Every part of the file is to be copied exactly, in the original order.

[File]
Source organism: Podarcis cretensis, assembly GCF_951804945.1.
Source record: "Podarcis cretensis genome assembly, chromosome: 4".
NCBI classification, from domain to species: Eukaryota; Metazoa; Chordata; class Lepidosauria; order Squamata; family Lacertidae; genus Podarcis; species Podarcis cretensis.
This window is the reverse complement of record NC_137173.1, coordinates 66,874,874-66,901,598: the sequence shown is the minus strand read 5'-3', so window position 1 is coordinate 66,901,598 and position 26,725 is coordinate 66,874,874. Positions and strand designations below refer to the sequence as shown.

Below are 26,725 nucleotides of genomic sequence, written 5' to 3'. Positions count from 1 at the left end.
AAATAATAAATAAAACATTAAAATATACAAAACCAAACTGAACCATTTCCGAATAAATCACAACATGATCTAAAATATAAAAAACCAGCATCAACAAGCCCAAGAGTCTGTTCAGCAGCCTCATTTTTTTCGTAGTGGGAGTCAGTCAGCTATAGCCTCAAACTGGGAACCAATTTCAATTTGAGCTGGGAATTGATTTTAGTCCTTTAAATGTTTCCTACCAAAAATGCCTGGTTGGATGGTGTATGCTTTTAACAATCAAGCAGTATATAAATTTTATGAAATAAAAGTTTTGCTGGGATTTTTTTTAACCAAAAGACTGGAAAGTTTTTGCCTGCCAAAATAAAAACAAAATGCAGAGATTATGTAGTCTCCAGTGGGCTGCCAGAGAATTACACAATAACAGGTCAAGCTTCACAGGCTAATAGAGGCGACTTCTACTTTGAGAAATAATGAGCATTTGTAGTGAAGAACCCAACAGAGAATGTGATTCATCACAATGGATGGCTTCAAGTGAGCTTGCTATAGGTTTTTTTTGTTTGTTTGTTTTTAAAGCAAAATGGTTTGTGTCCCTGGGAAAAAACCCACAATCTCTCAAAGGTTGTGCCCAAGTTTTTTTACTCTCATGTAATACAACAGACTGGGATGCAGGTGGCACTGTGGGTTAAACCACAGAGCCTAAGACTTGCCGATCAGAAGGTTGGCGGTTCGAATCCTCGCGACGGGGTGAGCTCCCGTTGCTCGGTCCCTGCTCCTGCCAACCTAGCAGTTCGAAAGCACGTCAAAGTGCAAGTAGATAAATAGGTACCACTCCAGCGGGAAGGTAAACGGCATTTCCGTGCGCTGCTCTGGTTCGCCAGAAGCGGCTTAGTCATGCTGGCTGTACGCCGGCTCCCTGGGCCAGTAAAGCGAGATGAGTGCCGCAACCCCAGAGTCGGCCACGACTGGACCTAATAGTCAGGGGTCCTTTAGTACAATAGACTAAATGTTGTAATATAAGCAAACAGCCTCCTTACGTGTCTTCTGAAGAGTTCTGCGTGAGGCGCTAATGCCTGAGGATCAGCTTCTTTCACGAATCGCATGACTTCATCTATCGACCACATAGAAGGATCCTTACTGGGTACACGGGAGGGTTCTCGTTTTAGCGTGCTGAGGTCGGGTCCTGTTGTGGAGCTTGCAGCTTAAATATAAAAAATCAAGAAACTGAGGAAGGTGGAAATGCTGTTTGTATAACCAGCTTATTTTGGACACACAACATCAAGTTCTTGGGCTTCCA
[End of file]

Source organism: Podarcis cretensis, assembly GCF_951804945.1.
Source record: "Podarcis cretensis genome assembly, chromosome: 4".
NCBI classification, from domain to species: Eukaryota; Metazoa; Chordata; class Lepidosauria; order Squamata; family Lacertidae; genus Podarcis; species Podarcis cretensis.
This window is the reverse complement of record NC_137173.1, coordinates 66,874,874-66,901,598: the sequence shown is the minus strand read 5'-3', so window position 1 is coordinate 66,901,598 and position 26,725 is coordinate 66,874,874. Positions and strand designations below refer to the sequence as shown.

Below are 26,725 nucleotides of genomic sequence, written 5' to 3'. Positions count from 1 at the left end.
AAATAATAAATAAAACATTAAAATATACAAAACCAAACTGAACCATTTCCGAATAAATCACAACATGATCTAAAATATAAAAAACCAGCATCAACAAGCCCAAGAGTCTGTTCAGCAGCCTCATTTTTTTCGTAGTGGGAGTCAGTCAGCTATAGCCTCAAACTGGGAACCAATTTCAATTTGAGCTGGGAATTGATTTTAGTCCTTTAAATGTTTCCTACCAAAAATGCCTGGTTGGATGGTGTATGCTTTTAACAATCAAGCAGTATATAAATTTTATGAAATAAAAGTTTTGCTGGGATTTTTTTTAACCAAAAGACTGGAAAGTTTTTGCCTGCCAAAATAAAAACAAAATGCAGAGATTATGTAGTCTCCAGTGGGCTGCCAGAGAATTACACAATAACAGGTCAAGCTTCACAGGCTAATAGAGGCGACTTCTACTTTGAGAAATAATGAGCATTTGTAGTGAAGAACCCAACAGAGAATGTGATTCATCACAATGGATGGCTTCAAGTGAGCTTGCTATAGGTTTTTTTTGTTTGTTTGTTTTTAAAGCAAAATGGTTTGTGTCCCTGGGAAAAAACCCACAATCTCTCAAAGGTTGTGCCCAAGTTTTTTTACTCTCATGTAATACAACAGACTGGGATGCAGGTGGCACTGTGGGTTAAACCACAGAGCCTAAGACTTGCCGATCAGAAGGTTGGCGGTTCGAATCCTCGCGACGGGGTGAGCTCCCGTTGCTCGGTCCCTGCTCCTGCCAACCTAGCAGTTCGAAAGCACGTCAAAGTGCAAGTAGATAAATAGGTACCACTCCAGCGGGAAGGTAAACGGCATTTCCGTGCGCTGCTCTGGTTCGCCAGAAGCGGCTTAGTCATGCTGGCTGTACGCCGGCTCCCTGGGCCAGTAAAGCGAGATGAGTGCCGCAACCCCAGAGTCGGCCACGACTGGACCTAATAGTCAGGGGTCCTTTAGTACAATAGACTAAATGTTGTAATATAAGCAAACAGCCTCCTTACGTGTCTTCTGAAGAGTTCTGCGTGAGGCGCTAATGCCTGAGGATCAGCTTCTTTCACGAATCGCATGACTTCATCTATCGACCACATAGAAGGATCCTTACTGGGTACACGGGAGGGTTCTCGTTTTAGCGTGCTGAGGTCGGGTCCTGTTGTGGAGCTTGCAGCTTAAATATAAAAAATCAAGAAACTGAGGAAGGTGGAAATGCTGTTTGTATAACCAGCTTATTTTGGACACACAACATCAAGTTCTTGGGCTTCCA